Cover image for Fabric of vision : dress and drapery in painting
Title:
Fabric of vision : dress and drapery in painting
Author:
Hollander, Anne.
Personal Author:
Publication Information:
London : National Gallery : Distributed by Yale University Press, 2002.
Physical Description:
207 pages : illustrations (chiefly color) ; 28 cm
General Note:
"Published to accompany an exhibition at the National Gallery, London, 19 June 2002-8 September 2002"--T.p. verso.
Language:
English
Added Corporate Author:
ISBN:
9781857099072
Format :
Book

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N8217.C68 H655 2002 Adult Non-Fiction Central Closed Stacks-Oversize
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Summary

Summary

This illustrated volume examines how artists have used clothing and drapery - real and imagined, sacred and secular - as elements in their paintings to give emphasis and emotional force to their figures.


Author Notes

Anne Hollander is an independent art historian, critic and historian of dress


Reviews 2

Library Journal Review

Accompanying an exhibition at London's National Gallery of Art in summer 2002, this volume by fashion historian Hollander (Sex and Suits) demonstrates how artists used garments and draperies as an expressive means in their paintings. Covering Western European art from the Renaissance to the 20th century, Hollander shows how fabric in art reflected each era's social preoccupations, fashions, and tastes. For example, in the 15th century, representations of draperies demonstrated a respect for the properties of the cloth itself, while in the 16th and 17th centuries, rich drapery became used as an emotive, dramatic element. By the early 19th century, dress reflected a new classical simplicity, and the suit became the staple item for men. From then on, women's dress would be more the focus of emotion and sexuality, until the 20th century, when clothing was subordinated altogether to color and forms on a flat surface. The text is illustrated by more than 140 beautiful full-color illustrations of works by such artists as Tintoretto, Van Dyck, Delacroix, and Picasso. Throughout, Hollander brings new insight into the fields of both art and costume history. Recommended for libraries that collect books on art and costume.-Sandra Rothenberg, Framingham State Coll. Lib., MA (c) Copyright 2010. Library Journals LLC, a wholly owned subsidiary of Media Source, Inc. No redistribution permitted.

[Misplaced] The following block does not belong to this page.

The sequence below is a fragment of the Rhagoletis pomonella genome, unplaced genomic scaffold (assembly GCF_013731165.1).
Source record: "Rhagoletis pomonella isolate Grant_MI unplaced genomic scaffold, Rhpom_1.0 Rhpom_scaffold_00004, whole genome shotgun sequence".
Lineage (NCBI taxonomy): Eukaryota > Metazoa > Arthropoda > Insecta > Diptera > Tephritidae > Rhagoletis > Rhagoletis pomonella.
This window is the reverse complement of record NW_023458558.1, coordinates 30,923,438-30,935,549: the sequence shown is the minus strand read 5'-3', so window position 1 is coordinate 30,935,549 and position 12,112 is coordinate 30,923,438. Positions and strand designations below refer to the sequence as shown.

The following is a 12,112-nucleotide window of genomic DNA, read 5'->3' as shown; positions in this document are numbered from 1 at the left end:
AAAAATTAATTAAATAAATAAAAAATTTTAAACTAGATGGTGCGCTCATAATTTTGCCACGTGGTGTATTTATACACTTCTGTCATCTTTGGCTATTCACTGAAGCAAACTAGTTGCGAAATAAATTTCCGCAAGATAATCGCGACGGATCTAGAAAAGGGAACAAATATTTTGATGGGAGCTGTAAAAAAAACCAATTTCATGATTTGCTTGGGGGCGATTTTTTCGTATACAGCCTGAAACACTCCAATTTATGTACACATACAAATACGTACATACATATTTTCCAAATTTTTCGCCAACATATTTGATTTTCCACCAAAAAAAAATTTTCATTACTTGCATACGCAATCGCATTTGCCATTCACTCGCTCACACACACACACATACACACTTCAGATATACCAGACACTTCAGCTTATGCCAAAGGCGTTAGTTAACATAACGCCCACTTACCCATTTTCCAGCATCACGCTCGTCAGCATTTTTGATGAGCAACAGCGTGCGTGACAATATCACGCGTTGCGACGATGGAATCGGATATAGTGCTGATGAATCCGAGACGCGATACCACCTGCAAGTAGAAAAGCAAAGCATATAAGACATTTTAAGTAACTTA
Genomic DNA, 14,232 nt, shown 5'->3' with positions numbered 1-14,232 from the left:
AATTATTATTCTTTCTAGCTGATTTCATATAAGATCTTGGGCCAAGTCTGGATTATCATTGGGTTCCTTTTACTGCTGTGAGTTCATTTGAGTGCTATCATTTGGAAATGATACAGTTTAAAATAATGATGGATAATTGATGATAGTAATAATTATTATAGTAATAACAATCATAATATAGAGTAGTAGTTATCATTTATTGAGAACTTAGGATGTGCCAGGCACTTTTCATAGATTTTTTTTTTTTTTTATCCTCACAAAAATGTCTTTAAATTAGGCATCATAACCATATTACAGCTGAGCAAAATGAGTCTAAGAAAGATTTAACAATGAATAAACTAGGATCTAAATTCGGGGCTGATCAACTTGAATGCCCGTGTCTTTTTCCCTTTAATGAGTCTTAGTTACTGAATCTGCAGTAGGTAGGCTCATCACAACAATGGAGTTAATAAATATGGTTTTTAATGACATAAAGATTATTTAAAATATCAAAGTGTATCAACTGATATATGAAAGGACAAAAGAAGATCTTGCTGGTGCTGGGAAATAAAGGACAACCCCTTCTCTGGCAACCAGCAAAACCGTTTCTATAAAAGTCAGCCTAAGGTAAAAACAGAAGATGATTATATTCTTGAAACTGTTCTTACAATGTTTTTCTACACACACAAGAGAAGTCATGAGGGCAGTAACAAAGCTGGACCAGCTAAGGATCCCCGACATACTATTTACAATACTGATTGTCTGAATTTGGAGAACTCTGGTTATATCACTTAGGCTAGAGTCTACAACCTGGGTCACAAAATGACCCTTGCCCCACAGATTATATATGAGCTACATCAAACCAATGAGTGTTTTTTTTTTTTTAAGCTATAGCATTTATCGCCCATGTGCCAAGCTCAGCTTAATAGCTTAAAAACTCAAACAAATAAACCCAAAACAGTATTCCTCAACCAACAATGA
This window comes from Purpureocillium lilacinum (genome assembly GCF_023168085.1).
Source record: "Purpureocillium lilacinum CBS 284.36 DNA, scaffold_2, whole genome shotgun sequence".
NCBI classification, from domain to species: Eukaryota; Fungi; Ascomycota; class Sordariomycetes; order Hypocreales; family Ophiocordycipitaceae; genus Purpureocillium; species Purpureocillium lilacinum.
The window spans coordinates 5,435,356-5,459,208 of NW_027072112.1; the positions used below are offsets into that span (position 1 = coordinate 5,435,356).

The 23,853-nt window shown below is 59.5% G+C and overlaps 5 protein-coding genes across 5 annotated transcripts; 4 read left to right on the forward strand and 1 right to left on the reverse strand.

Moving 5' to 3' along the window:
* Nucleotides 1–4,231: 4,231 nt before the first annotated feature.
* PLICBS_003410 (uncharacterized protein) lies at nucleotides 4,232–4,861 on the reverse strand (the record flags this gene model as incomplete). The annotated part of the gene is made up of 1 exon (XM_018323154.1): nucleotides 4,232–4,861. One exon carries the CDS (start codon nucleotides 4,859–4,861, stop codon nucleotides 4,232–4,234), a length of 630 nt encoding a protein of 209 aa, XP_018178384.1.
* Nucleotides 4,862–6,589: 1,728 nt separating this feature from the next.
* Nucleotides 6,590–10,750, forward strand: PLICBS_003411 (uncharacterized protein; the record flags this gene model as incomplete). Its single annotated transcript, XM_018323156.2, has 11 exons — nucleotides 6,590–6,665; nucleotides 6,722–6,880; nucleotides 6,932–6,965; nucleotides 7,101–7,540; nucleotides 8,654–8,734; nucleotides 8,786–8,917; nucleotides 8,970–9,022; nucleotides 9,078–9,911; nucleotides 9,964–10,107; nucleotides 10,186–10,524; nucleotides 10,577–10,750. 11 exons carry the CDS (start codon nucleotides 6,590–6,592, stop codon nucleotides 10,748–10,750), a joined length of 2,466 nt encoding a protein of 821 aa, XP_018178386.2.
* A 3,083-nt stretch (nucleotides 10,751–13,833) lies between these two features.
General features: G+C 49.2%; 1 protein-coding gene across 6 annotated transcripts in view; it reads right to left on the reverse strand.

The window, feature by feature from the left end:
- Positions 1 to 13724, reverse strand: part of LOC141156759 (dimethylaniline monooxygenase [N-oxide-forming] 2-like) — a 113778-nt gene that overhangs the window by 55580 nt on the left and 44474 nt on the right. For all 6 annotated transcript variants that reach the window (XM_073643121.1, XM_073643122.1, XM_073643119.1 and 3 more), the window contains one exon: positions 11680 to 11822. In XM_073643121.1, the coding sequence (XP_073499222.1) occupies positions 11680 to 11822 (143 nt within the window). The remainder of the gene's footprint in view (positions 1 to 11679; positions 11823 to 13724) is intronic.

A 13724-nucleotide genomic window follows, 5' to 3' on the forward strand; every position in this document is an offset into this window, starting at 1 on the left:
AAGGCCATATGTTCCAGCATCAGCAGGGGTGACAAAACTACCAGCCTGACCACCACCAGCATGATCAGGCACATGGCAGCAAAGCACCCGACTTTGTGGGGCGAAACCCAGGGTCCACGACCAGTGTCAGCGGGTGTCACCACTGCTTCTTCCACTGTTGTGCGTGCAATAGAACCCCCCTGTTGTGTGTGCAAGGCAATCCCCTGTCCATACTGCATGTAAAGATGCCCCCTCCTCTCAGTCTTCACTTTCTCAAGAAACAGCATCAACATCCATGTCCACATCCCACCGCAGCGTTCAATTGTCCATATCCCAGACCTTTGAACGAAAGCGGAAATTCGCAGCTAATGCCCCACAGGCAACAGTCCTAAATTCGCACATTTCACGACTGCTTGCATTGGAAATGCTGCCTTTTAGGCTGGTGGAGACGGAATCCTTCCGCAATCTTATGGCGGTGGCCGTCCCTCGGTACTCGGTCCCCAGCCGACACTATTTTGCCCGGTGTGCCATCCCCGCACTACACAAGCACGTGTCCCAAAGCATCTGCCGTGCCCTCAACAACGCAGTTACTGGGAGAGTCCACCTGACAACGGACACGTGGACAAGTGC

Choice Review

The author of the well-known Seeing through Clothes (CH, Mar'79) prepared this exhibition catalog for the National Gallery, London. One of a new breed of exhibition catalogs, it offers a checklist at the end of works exhibited while the body of the book provides a fleshed-out essay ranging uninhibitedly over whatever examples are most pertinent. The result is an odd bird: an exhibition catalog that deserves to stay in print indefinitely, for it is a beautifully written, beautifully illustrated introduction to the whole of western European painting from the 14th century through the 20th from a specific, yet basic and widely interesting point of view. This is not just a book for people fascinated by clothes, but for anyone who likes to think about paintings. The basic subject is how the practices of real-life fashion intersected with the idealized vision provided by painting, a subject laced on the one hand with historical insights into such basic questions as when fashion began and, on the other hand, with new and useful evidence about the evolving varieties of classicism that have spiced the European aesthetic over centuries. The writing is exceptionally deft; the ideas will interest novices and experts alike. For all levels of readers. P. Emison University of New Hampshire


Table of Contents

Author's Acknowledgementsp. 6
Forewordp. 7
Introductionp. 9
I Cloth of Honourp. 13
II Liberated Draperiesp. 37
III Sensuality, Sanctity, Zealp. 57
IV High Artificep. 79
V Romantic Simplicity: Womenp. 101
VI Romantic Simplicity: Menp. 119
VII Restraint and Displayp. 139
VIII Nude and Modep. 153
IX Woman as Dressp. 165
X Form and Feelingp. 177
List of Exhibited Worksp. 199
List of Lendersp. 204
Photographic Creditsp. 205
Indexp. 206